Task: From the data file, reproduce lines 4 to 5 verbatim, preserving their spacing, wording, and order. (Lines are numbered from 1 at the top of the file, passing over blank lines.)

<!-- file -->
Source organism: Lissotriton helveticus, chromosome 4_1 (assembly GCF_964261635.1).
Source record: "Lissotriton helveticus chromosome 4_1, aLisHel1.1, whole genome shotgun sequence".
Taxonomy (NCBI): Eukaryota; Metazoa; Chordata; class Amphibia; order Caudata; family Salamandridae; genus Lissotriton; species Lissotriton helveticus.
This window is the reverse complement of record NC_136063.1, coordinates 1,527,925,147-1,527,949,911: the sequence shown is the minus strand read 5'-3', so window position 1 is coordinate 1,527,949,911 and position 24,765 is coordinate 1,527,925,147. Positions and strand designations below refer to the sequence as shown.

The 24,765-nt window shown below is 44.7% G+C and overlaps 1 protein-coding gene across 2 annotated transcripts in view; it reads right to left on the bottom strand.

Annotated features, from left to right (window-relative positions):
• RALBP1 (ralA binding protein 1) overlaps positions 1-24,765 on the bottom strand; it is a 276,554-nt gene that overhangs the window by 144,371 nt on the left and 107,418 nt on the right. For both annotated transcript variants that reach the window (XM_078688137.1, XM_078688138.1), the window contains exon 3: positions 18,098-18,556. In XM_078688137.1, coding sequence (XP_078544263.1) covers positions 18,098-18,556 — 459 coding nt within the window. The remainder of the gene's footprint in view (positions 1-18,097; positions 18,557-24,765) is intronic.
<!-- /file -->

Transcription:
This window is the reverse complement of record NC_136063.1, coordinates 1,527,925,147-1,527,949,911: the sequence shown is the minus strand read 5'-3', so window position 1 is coordinate 1,527,949,911 and position 24,765 is coordinate 1,527,925,147. Positions and strand designations below refer to the sequence as shown.

The 24,765-nt window shown below is 44.7% G+C and overlaps 1 protein-coding gene across 2 annotated transcripts in view; it reads right to left on the bottom strand.